Check out our news archive below to learn more about what’s happening in Duke Psychiatry & Behavioral Sciences!
DukeMed Pride offers LGBTQ students in the School of Medicine a space to find mentors, networking, and a sense of community. Duke Psychiatry's Dane Whicker, PhD, is the faculty advisor for the group.
Understanding intersecting cultural identities — and providing care that respects and affirms those identities — is at the heart of Tyson Pankey’s work as a clinician, educator, and researcher. Pankey, who joined the Psychiatry & Behavioral Sciences faculty in September 2021, wants to help flip the script on how health care providers talk to and care for people in the LGBTQ+ community.
Six of our long-time faculty members are retiring from the Department of Psychiatry & Behavioral Sciences this year. We are incredibly thankful for their service at Duke and wish them all the very best in their next chapter!
Congratulations to our trainees and faculty members who received year-end awards at our recent Graduate Medical Education graduation ceremony, including Outstanding Resident Educator, Outstanding Resident Clinician, Outstanding Resident Researcher, and outstanding teaching and mentoring awards for faculty members.
Jeffrey Swanson, PhD, can answer a lot of questions about gun violence. But as public shootings with multiple casualties have seemed to become an epidemic, Swanson has juggled a heavy schedule of media interviews in which reporters repeatedly ask a question he can't answer: why? In this article, he discusses some of the complexities of the issue.
Avion Simon and his siblings are among the more than 200,000 children and teens who have lost a parent or caregiver to COVID. Experts including Duke Psychiatry's Dr. Ernestine Briggs-King say—and research has demonstrated—that the trauma of losing a parent can have lifelong effects on our mental as well as physical health. This brief Scientific American documentary explores Avion's experience as an orphan, the effects of adverse childhood experiences and what can be done to minimize the long-term consequences of traumas like this one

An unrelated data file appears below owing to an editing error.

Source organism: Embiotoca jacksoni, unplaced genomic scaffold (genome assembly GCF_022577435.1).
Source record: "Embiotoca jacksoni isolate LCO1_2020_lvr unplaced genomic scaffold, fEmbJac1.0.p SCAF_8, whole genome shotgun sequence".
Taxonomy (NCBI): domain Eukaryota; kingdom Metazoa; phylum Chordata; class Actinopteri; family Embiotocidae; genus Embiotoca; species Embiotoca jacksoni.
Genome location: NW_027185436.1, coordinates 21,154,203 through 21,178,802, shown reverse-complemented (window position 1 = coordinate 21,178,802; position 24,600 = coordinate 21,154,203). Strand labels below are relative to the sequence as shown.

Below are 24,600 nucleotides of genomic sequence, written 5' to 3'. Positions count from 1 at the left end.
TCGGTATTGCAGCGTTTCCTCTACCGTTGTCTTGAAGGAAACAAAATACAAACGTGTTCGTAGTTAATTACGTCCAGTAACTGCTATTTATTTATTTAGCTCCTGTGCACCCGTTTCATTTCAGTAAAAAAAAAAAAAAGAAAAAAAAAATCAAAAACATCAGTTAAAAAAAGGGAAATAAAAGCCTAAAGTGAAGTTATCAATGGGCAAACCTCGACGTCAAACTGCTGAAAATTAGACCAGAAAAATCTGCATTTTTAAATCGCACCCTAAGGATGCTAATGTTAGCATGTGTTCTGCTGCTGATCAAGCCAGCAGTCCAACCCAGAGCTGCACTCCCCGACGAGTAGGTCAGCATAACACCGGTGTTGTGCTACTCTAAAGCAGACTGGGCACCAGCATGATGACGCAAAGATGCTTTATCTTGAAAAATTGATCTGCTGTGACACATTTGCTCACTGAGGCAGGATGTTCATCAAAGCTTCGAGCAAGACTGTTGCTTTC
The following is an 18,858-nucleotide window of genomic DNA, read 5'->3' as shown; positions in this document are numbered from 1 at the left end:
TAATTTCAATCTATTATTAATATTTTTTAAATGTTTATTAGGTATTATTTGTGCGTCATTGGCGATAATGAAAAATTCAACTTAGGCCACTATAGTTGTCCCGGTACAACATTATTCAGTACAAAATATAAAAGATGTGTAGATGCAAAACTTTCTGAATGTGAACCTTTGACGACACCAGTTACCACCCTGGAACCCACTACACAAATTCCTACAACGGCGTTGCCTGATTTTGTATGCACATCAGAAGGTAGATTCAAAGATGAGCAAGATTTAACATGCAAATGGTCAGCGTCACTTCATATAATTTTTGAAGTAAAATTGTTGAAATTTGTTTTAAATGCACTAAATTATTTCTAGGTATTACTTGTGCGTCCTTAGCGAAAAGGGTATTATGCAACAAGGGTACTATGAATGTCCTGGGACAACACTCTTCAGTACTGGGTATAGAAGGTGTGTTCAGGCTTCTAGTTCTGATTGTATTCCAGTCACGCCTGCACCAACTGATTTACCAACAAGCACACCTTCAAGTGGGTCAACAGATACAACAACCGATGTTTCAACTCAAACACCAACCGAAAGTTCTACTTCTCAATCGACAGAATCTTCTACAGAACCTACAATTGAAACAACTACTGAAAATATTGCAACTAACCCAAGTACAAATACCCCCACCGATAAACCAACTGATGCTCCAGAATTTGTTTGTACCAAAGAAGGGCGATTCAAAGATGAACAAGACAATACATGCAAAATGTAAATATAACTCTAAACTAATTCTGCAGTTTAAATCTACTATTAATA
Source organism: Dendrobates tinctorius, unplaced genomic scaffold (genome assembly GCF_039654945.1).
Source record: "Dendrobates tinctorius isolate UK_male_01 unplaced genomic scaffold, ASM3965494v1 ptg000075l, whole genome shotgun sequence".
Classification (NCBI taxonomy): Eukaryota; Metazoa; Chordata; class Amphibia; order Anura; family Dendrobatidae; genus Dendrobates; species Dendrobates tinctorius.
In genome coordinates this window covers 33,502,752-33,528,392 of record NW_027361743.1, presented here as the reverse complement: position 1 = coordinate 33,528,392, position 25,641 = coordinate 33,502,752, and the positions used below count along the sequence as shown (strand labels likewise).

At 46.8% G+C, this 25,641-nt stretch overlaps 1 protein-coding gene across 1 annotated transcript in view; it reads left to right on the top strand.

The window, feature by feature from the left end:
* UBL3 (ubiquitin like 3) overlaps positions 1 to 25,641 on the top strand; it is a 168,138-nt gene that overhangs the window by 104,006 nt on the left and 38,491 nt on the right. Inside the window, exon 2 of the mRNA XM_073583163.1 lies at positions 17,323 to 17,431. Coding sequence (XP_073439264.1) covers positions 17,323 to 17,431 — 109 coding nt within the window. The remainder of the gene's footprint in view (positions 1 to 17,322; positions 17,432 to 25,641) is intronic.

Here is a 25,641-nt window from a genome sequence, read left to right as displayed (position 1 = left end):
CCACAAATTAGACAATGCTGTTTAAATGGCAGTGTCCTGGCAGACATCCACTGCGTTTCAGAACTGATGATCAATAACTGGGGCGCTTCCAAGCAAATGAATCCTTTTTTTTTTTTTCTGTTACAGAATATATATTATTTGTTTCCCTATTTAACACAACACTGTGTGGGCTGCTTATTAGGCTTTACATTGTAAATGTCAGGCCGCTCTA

Five decades ago, Duke psychologists Terrie Moffitt, PhD, and Avshalom Caspi, PhD, began working with a long-term study of 1,000 people in New Zealand to get a better perspective on how childhood factors may have led to adolescent behaviors, such as risk-taking. But after following all the children born in Dunedin, New Zealand, in 1972 and ‘73 for several decades, the married researchers’ questions began to shift: How were the childhood differences reflected in middle age health, and how is it, as the group enters its 50s, that they all seem to be aging at different rates?
Throughout his career at the Duke student counseling center, Joe Talley, PhD—also a professor in Psychiatry & Behavioral Sciences—has tried to help students find their own sustainable solutions. He'll retire in June after 45 years of service.
Three Duke Psychiatry & Behavioral Sciences residents were awarded American Psychiatric Association (APA) and American Psychiatric Association Foundation (APAF) fellowships.
Four members of the Duke faculty have been elected members of the American Academy of Arts & Sciences, including Avshalom Caspi, PhD, Edward M. Arnett Distinguished Professor of Psychology and Neuroscience and Terrie E. Moffitt, PhD, Nannerl O. Keohane University Distinguished Professor of Psychology and Neuroscience. Caspi and Moffitt also hold faculty appointments in Psychiatry & Behavioral Sciences.